“IT guy.” We all say it. And – consciously or not – our inflection changes just a tic.
It hasn’t got the disdain of “Hello, Newman.” But there’s a resignation, even an annoyance to our tone.
The assumption that if we have to seek out, or are being sought out by, the “IT guy” our productivity is going to be disrupted for an indeterminate amount of time. Our valiant personal effort to contribute to the company’s bottom line or mission?
Thwarted. By the IT guy.
Turns out that attitude might go all the way to the top. According to a 2011 issue of CIO Magazine, the CIO is the least appreciated of the CXO roles.
There’s a common perception that the IT organization is a necessary evil – part of the cost of doing business. While it’s certainly true that IT represents a large operational expense, that’s hardly the whole story.
And there’s another problem. IT is frequently involved in revenue-generating activities – but those activities are almost always owned by other divisions, like sales or marketing. That makes IT the silent partner who gets no credit for a better bottom line.
So what does the chief IT guy have to do to get some respect – for himself and his team? By taking steps to change the way users view IT’s work – and taking credit where credit’s due – CIOs can demonstrate that a solid, well-run IT group is a significant value add in any company.
In a recent white paper from Kaseya, Landmark Ventures, a venture consulting firm, outlines four tactics for making the CIO and his team relevant to a company’s strategic goals:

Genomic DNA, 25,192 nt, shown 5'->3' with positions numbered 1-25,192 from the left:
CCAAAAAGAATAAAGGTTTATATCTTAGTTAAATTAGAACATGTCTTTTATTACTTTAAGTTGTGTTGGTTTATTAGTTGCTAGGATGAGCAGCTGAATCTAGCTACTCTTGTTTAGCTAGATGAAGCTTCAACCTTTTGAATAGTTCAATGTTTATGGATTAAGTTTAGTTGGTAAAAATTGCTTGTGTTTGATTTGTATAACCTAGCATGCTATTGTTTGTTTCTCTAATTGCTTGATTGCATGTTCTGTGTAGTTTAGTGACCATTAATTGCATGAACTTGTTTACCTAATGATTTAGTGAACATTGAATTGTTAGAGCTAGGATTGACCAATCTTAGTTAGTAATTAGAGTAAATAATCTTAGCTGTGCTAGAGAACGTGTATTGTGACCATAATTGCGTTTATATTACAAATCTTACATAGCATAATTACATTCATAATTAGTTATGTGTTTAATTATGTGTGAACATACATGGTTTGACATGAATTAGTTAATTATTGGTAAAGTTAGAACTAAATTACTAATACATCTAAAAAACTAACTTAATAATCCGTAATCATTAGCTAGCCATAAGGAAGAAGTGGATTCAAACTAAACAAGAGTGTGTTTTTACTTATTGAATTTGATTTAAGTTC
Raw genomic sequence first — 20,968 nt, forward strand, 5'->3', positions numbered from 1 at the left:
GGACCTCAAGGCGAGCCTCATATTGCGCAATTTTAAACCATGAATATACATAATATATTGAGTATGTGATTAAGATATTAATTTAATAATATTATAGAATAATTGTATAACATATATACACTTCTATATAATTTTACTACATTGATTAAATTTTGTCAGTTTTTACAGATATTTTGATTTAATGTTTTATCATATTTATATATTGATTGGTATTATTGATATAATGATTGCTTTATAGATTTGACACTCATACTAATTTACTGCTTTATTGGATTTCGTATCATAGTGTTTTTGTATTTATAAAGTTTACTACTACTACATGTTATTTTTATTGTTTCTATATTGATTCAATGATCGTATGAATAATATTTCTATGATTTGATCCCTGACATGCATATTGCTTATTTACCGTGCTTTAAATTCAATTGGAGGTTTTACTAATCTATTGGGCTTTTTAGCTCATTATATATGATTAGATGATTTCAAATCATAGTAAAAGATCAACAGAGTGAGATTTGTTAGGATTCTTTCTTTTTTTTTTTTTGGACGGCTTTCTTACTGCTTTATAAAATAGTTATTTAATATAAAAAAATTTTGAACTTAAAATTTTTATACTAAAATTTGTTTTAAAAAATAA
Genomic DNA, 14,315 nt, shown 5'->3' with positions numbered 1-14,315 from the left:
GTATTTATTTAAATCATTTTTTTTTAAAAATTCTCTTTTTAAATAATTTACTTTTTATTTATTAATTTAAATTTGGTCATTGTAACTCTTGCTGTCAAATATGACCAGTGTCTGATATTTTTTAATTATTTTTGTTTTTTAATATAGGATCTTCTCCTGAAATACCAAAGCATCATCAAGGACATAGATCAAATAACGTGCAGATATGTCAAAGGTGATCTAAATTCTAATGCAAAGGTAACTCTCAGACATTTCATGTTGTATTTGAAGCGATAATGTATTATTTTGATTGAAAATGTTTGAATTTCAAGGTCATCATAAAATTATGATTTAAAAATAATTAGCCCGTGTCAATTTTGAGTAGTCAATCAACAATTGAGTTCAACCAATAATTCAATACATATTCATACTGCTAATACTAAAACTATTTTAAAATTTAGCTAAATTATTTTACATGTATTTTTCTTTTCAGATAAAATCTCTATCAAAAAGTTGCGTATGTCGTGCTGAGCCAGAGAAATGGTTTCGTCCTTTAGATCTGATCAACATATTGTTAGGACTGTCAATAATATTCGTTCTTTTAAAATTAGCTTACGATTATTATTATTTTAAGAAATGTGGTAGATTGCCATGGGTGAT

Make the proactive visible – 60 percent of IT staff time is spent on tasks that no one sees – think patch management and network optimization, for example. Make sure people understand your contributions by implementing operational metrics, and use a reporting mechanism that increases visibility into your successes. Show the company how those wins translate into lower costs and increased productivity.
Make the reactive invisible – A cost-efficient IT systems management strategy relies on automation. When you can eliminate manual administrative tasks and implement mechanisms to fix something when it breaks, you free up your team to focus on strategic projects.
Give users a stake in making IT work – Help your staff make users’ lives easier. Create initiatives that streamline processes and collaborate with other business units to overcome their challenges. And leverage an employee self-service portal that allows end users to do routine maintenance on their own systems.
Create your own opportunities – When you create efficiencies that save money, reallocate it to projects you can wholly own. Invest in a reserve that allows you to take on strategic projects that wouldn’t be funded otherwise. This empowers IT to take a real leadership role in the growth of a lean, streamlined enterprise.
Thanks to some reliable network access and a laptop running smoothly, I’ve got some time on my hands. I think I’ll go buy my IT guy some flowers…